Automated “Rail-Veyors” a Sign of New “Deep Mining” Trend

By: | January 16th, 2014

An Internet search for “automated mining” brings up boatloads of new patents for automated processing of data and information. But the automated mining we are interested in is the type that promises to cut costs, boost safety and increase efficiency of industrial mining for raw materials in an age when mines will be deeper than ever before.

Not surprisingly, prominent in this search are statements from worker organizations lamenting the possibility of huge losses of jobs, especially to uneducated or low skilled workers due to automation. But a number of leading unions around the world are on board with automation because if improves efficiency. If one thing is clear over the past couple centuries, it’s that technology which improves productivity and decreases costs inevitably gets adopted.

Automated Mineshafts

An example is a mine shaft in northern Ontario Canada where a human operator monitors a machine loading nickel-rich ore into railcars deep underground. Sensors determine when the railcars are full and the automated train brings the ore to the surface where it is visually inspected by the operator and moves on to an automated sorting area.

Vale SA, the Brazilian company that owns the mine near Sudbury, Canada invested $50 million over two years to install and test the rail conveyor, aka “rail-veyor.” The equipment for the project was made by Rail-Veyor Technologies Global Inc. and is just one of the many technologies being developed far and wide it is believed will revolutionize how mineral deposits are extracted from the earth.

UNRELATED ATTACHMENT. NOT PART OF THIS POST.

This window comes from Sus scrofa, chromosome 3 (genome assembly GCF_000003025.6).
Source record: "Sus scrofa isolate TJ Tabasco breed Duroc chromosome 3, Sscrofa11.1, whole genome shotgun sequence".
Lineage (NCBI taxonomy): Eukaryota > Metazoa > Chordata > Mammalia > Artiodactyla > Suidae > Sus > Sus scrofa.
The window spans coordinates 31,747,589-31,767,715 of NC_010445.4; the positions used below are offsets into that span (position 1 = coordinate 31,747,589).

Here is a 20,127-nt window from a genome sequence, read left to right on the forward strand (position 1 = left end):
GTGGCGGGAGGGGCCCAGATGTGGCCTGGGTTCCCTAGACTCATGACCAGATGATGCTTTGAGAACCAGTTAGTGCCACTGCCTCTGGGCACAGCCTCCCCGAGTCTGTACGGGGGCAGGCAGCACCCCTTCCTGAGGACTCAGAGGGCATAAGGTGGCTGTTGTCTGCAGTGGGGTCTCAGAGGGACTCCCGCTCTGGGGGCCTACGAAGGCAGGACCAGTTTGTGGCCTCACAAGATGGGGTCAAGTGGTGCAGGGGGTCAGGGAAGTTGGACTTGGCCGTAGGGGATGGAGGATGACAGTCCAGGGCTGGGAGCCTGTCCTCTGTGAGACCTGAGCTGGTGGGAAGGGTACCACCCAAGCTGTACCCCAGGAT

Expense and Danger of Deep Mining Leading to Automated Solutions

As “easy to exploit” deposits become more scarce and the cost of mining increases, automated systems make mining cheaper, safer and faster. Wide tunnels with expensive safety systems for human workers are no longer necessary. And new rugged materials, sensors and software allow pinpoint control of all variables. Canaries are no longer necessary as high tech sensors can detect volatile leaking gas well ahead of the human/canary team.

Rio Tinto Ltd. of Australia, one of the world’s largest miners, is an automation pioneer and has designed and built self driving trucks and trains which it is beginning to use extensively. Another major player, AngoGold Ashanti of South Africa, is also looking at the same type of technology for the same reasons.

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David Russell Schilling

David enjoys research and writing about cutting edge technologies that hold the promise of improving conditions for all life on planet earth.

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